The scientists designed the robot, called Adam, to carry out each stage of the scientific process automatically without the need for further human intervention. The robot discovered simple but new scientific knowledge about the genomics of the baker's yeast Saccharomyces cerevisiae, an organism that scientists use to model more complex life systems. The researchers used separate manual experiments to confirm that Adam's hypotheses were both novel and correct.
Scientists from the University of Cambridge and Aberystwyth University created the robot, which the researchers believe is the first machine to have independently discovered new scientific knowledge.
Steve Oliver, one of Adam's creators and Professor of Systems Biology and Biochemistry at the University of Cambridge, said: "The novel thing is that Adam is able to formulate hypotheses on its own and test them. In this project, a machine has discovered new scientific knowledge."
As we start to consider living systems in a holistic manner, the complexity of such systems means that it will become increasingly difficult for scientists to formulate hypotheses unaided. Thus it will be necessary for human and robot scientists to work together to achieve the goals of biological research.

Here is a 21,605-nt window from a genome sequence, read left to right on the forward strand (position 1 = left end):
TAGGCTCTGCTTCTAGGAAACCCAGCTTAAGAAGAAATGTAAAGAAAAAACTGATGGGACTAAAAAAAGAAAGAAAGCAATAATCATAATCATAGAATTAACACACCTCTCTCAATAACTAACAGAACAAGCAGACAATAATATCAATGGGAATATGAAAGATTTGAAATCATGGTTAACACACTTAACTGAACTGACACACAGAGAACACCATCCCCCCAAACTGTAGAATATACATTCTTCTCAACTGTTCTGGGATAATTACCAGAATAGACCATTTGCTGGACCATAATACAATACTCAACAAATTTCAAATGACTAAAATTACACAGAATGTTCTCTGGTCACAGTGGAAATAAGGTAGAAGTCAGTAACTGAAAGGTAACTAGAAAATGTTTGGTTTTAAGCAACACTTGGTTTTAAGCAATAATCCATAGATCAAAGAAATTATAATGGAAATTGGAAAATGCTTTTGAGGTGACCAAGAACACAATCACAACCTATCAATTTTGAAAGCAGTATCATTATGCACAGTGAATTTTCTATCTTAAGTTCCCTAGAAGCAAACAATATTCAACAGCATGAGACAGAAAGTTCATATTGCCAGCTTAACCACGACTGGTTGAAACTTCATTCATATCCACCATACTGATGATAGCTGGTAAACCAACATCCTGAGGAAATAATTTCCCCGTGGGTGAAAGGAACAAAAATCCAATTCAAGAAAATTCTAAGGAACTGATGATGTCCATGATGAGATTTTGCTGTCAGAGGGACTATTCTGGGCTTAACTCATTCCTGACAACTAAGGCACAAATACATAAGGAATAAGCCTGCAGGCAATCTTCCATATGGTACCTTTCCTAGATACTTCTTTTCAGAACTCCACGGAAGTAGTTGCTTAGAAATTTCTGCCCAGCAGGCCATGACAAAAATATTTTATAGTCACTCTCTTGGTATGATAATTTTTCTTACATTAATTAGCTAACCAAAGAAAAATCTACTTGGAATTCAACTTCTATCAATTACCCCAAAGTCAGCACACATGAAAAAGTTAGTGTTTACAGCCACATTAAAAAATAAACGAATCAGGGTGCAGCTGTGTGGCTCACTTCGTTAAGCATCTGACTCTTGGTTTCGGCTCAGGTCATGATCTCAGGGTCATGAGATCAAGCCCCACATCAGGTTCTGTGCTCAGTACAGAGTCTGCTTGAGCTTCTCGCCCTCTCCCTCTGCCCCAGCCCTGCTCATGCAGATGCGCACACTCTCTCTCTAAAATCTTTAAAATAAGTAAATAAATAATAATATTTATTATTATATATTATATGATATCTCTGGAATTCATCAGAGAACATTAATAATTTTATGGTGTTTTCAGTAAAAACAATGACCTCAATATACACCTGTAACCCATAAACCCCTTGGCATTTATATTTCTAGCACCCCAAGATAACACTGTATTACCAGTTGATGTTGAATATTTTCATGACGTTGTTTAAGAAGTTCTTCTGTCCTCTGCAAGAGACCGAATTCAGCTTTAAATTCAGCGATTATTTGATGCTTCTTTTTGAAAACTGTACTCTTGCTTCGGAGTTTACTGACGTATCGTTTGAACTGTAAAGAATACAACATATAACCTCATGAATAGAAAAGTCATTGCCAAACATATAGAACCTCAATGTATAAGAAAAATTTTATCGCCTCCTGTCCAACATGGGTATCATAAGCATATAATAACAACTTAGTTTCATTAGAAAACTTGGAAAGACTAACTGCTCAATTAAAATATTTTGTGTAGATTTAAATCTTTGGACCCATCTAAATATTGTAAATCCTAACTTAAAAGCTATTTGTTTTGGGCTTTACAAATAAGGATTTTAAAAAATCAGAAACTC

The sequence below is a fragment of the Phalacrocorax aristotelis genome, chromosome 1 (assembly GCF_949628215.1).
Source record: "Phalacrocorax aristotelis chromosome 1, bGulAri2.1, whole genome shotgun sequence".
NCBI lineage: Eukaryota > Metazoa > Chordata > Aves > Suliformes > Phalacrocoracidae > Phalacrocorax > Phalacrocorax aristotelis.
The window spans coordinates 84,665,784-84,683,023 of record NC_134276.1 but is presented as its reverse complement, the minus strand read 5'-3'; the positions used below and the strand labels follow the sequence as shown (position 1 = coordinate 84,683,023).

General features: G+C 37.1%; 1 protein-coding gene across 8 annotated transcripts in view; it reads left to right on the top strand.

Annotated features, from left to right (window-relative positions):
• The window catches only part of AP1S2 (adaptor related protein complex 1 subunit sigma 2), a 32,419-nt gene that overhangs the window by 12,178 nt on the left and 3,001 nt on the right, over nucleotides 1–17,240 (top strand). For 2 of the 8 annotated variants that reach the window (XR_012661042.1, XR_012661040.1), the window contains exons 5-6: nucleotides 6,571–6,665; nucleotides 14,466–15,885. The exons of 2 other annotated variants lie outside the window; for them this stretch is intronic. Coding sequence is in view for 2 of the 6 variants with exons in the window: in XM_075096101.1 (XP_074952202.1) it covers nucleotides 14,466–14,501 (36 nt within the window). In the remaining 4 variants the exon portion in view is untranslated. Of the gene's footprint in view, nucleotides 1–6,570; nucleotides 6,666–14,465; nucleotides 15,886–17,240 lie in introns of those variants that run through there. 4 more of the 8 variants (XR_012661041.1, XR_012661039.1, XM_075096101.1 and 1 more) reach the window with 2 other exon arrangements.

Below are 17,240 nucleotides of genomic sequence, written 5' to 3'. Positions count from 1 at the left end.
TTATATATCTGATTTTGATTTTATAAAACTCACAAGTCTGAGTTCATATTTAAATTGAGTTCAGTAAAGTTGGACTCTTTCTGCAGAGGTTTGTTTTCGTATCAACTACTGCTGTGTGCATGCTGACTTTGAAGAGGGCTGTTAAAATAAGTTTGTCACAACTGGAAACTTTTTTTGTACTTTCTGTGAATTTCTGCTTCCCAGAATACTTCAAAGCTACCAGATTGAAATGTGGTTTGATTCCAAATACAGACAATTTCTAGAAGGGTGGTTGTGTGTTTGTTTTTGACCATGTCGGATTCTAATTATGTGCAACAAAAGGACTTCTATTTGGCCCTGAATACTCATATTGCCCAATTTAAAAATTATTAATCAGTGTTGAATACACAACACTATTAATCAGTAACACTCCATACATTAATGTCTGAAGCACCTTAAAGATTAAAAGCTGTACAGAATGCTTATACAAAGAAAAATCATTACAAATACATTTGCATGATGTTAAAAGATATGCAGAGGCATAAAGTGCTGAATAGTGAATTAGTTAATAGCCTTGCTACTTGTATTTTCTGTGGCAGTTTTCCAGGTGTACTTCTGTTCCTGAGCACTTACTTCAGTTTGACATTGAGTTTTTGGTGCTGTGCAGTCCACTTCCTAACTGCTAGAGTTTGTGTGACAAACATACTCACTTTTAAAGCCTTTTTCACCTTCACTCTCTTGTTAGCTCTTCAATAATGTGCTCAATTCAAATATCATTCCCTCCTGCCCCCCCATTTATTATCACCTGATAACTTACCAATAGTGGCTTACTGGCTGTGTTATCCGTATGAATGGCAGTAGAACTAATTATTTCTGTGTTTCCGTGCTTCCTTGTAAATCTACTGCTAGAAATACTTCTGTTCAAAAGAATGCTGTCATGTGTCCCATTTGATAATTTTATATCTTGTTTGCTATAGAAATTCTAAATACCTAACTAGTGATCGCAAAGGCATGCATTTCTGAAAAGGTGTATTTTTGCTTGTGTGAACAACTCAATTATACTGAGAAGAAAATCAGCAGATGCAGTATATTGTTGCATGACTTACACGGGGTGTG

"It is not the management and analysis of complex data that is the big deal about Adam, it is the ability of the machine to reason with those data and make proposals about how a living thing works."
Using artificial intelligence, Adam hypothesised that certain genes in baker's yeast code for specific enzymes which catalyse biochemical reactions in yeast. The robot then devised experiments to test these predictions, ran the experiments using laboratory robotics, interpreted the results and repeated the cycle.
Professor Oliver of Wolfson College and his post-doc Pnar Pir participated in the construction of the logical model of yeast metabolism that formed Adam's background knowledge. They also designed the basic experimental format in terms of media, growth conditions, etc., and analysed Adam's hypotheses to figure out why human scientists failed to connect those genes to the orphan enzymes.
The robot, called Adam, is a computer system that fully automates the scientific process.
The work, which was funded by the Biotechnology and Biological Sciences Research Council (BBSRC) was published in the journal Science.